Becoming the best version of oneself is definitely not for the faint of heart or the weak willed . . . identifying my shortcomings is annoying, exhausting, and down right hard, and yet I’m looking forward to my reading tomorrow morning. 🙂

August 17, 2022 4:35am

Chapter One: “If You Want to Gather Honey, Don’t Kick Over the Beehive.” cont.

“Criticism is futile because it puts a person on the defensive and usually makes him strive to justify himself. Criticism is dangerous, because it wound a person’s precious pride, hurts his sense of importance, and arouses resentment.

B.F. Skinner, the world-famous psychologist, proved through his experiments that an animal rewarded for good behavior will learn much more rapidly and retain what it learns far more effectively than an animal punished for bad behavior.”

I just wrapped up reading It’s Okay to Be the Boss, by Bruce Tulgan. This concept was identified in his writing as well – if you have an employee who is always late, do not say “Stop being late.” Instead say, “Start being on time.”

This slight change in tactic on the same intention – to get the employee to arrive to work with enough time to start at their start time – rings true to me. 

There are a few key individuals who I interact with on a weekly basis. For some reason, no matter what I do, they must critique me at least once in our interaction. Is it personal? No. I see them interact with others this way as well. Is it intentional? I hardly doubt so, as I don’t believe that they even realize how quick they are to jump on someone for not doing something “the right way”.

I know how it makes me feel. The moment that the person starts to speak, I feel the brakes of my mental gears start to engage. I am immediately defensive and all of my guards come up. I strive to be calm on the outside and not respond with any inflection or “tell” of my inner dialogue – but the pattern they have set puts me on edge, as I know that they are about to criticize, condemn, or complain about something I or someone around us has done.

“As much as we thirst for approval, we dread conemnation.” – Hans Selye

I thoroughly enjoyed learning about Abraham Lincoln and the process of growth and maturation that he underwent from the time he was a practicing lawyer in Springfield. Illinois to when he was communicating with General Meade during the Battle of Gettysburg as President of the United States.

Eventually, a few of Lincoln’s favorite quotations that he shared often were “Judge not, that ye be not judged” as well as “Don’t criticize them; they are just what we would be under similar circumstances.”

A thoughtful note is included as Lincoln reflects on a poignant letter that he never sent to General Meade in response to the General going against specific orders from Lincoln. This decision resulted in Lee [the opposing force] escaping the battle and retreating with his forces, “If I send this letter, it will relieve my feelings, but it will make Meade try to justify himself. It will make him condemn me. It will arouse hard feelings, impair all his further usefulness as a commander, and perhaps force him to resign from the army.”

How many times have I written or said something to get a rise out of another? Thankfully, it has been fewer and further between in the last few years, and I know there have been moments where I openly criticized someone’s actions in an attempt to wrap my head around why they would behave a specific way.

“The next time we are tempted to admonish somebody, let’s pull a five-dollar bill out of our pocket, look at Lincoln’s picture on the bill, and ask, ‘How would Lincoln handle this problem if he had it?’”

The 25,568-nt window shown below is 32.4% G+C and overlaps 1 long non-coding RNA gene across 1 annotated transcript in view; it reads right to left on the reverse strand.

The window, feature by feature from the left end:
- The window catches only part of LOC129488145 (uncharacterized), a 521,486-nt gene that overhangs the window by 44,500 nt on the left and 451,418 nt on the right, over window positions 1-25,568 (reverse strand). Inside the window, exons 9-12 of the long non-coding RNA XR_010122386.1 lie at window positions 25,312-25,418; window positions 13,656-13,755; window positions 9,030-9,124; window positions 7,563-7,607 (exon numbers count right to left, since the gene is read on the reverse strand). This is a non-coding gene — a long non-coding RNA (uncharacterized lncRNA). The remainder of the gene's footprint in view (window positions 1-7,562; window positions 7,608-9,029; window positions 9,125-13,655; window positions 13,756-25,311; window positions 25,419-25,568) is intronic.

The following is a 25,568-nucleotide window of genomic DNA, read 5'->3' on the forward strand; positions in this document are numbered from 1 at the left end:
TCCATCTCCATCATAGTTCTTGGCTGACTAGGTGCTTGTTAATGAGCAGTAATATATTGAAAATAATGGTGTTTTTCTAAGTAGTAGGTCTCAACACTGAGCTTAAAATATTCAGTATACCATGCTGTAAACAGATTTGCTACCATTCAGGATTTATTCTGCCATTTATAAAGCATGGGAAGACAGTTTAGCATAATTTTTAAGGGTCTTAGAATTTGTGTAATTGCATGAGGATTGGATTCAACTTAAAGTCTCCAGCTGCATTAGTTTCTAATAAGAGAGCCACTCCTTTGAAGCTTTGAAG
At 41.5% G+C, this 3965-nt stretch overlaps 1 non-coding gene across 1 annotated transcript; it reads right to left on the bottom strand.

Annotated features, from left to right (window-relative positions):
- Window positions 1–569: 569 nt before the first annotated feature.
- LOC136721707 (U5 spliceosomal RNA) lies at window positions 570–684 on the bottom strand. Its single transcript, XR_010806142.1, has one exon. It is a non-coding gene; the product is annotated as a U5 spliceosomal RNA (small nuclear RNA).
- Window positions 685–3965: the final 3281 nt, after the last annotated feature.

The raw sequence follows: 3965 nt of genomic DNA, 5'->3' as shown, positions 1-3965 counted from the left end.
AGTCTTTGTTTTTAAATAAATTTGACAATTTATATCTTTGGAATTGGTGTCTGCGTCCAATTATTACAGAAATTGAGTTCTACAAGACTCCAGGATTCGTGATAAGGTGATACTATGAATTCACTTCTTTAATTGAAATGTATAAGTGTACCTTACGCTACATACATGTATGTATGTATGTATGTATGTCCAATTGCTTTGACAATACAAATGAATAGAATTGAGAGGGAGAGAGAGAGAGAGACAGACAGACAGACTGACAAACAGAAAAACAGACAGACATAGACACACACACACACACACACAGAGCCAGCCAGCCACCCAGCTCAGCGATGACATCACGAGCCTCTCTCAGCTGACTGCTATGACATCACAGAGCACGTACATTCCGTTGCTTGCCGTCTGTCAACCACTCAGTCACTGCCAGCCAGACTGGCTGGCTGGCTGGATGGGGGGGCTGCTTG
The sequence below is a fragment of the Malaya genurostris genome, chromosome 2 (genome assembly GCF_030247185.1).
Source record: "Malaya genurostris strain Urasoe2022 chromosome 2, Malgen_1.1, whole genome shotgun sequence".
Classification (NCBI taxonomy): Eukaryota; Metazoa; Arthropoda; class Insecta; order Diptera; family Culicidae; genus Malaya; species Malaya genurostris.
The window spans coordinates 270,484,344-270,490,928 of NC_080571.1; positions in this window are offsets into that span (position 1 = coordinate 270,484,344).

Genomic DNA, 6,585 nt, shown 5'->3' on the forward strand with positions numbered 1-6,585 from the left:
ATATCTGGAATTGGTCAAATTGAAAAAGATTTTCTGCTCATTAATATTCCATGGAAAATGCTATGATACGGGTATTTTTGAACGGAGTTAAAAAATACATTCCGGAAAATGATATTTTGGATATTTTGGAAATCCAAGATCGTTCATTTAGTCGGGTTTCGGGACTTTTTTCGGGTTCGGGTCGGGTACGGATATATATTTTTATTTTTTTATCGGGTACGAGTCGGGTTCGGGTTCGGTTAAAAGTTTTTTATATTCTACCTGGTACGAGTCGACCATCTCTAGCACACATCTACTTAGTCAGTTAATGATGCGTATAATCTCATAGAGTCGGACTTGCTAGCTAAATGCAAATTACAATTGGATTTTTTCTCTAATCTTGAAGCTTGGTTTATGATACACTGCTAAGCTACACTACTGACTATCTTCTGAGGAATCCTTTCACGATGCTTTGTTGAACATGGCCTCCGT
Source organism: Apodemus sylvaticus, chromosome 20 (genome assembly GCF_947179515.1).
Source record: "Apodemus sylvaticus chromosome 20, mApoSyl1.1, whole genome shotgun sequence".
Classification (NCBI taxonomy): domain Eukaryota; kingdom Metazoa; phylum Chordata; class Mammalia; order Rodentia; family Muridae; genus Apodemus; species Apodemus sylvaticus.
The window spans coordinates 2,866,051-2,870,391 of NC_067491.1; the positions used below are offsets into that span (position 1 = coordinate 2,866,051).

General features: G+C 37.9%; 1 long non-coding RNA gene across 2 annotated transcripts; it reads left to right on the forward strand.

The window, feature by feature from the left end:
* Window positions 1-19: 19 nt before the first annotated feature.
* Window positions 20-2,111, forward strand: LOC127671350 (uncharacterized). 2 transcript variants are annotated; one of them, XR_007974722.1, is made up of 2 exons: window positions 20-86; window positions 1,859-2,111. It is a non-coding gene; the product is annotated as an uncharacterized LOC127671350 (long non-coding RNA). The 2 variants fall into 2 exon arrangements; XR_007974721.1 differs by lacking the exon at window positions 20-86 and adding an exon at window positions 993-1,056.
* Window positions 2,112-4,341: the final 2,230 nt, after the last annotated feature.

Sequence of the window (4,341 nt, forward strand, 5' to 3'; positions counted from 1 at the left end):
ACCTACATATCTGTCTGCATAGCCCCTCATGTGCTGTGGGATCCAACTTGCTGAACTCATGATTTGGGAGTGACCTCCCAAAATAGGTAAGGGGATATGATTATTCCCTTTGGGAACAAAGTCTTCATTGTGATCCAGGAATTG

Mark Twain is referenced as having strong temper, and that his wife would “secretly lifted [the letters] out of the mail. They were never sent.”

This statement most resonated with me, “Your bad manners are exceeded only by your bad manners.” as Carnegie describes the response from Richard Harding Davis to his ‘dictated by not read’ notation echoed from a previously received note from Davis. How badly must our pride be bruised for us to really make a fool out of ourselves?

How many times have I jumped through hoops and schemed to “get the last word” and to what end? I hope that I am moving past this, and even today, I found myself making a note to someone cryptically to let them know I was not pleased with their actions. When will I learn? When will I stop needing to make sure that the other party knows that I am right?

I pride myself on saying, “You can tell me 1+1 = 3 and I will tell you that you’re right.” As in, I have no use for conflict or debate if the person is headstrong. I will review details and engage in thoughtful conversation, but I do not “need” to be right. And yet, here I am, still realizing that I am still acting immature and needing to prove “I know more than you think I do.” As Davis denounced, “my bad manners are only exceeded by my bad manners” and it is such an unbecoming realization. 

So – I move onto the next quote highlighted, “When dealing with people, let us remember we are not dealing with creatures of logic. We are dealing with creatures of emotion, creatures bristling with prejudices and motivated by pride and vanity.” UGH! I am that illogical emotional creature motivated by pride and vanity – and it is immensely sobering.

This book is not for the weak hearted.

“Benjamin Franklin, tactless in his youth, became so diplomatic, so adroit at handling people, that he was made American Ambassador of France. The secret of his success? ‘I will speak ill of no man,’ he said, ‘ . . . and speak all the good I know of everybody.’

Any fool can criticize, condemn, and complain – most fools do.”

“A great man shows his greatness,” says Carlyle, “by the way he treats little men.”

The final thoughts in this chapter are taken from “Father Forgets” which originally appeared as an editorial in the Peoples Home Journal and later condensed in the Reader’s Digest.

The passage brought on such an emotional response from me as a father recounts his treatment of his child, a mere boy striving for his father’s affection and adoration, only to be met with condemnation and criticism.

“Instead of condemning people, let’s try to understand them. Let’s try to figure out why they do what they do. That’s a lot more profitable and intriguing that criticism; and it breeds sympathy, tolerance, and kindness. ‘To know all is to forgive all.’”

Principle 1: Don’t criticize, condemn, or complain.

Keep up on my most recent entries.

The content that we feed our brain is as important as the food we nourish ourselves through our digestive tract.

Mental diet includes anything you read, listen to, view, and think about. If you surround yourself with reading and viewing material that is in alignment with your goals, you’ll be more inclined to stay focused.

 

Monitor your thoughts – make sure you’re being kind with yourself as well as others. Judge less, share grace more often, and you will find a more a peaceful mindset is more attainable than ever before. Good luck on your journey.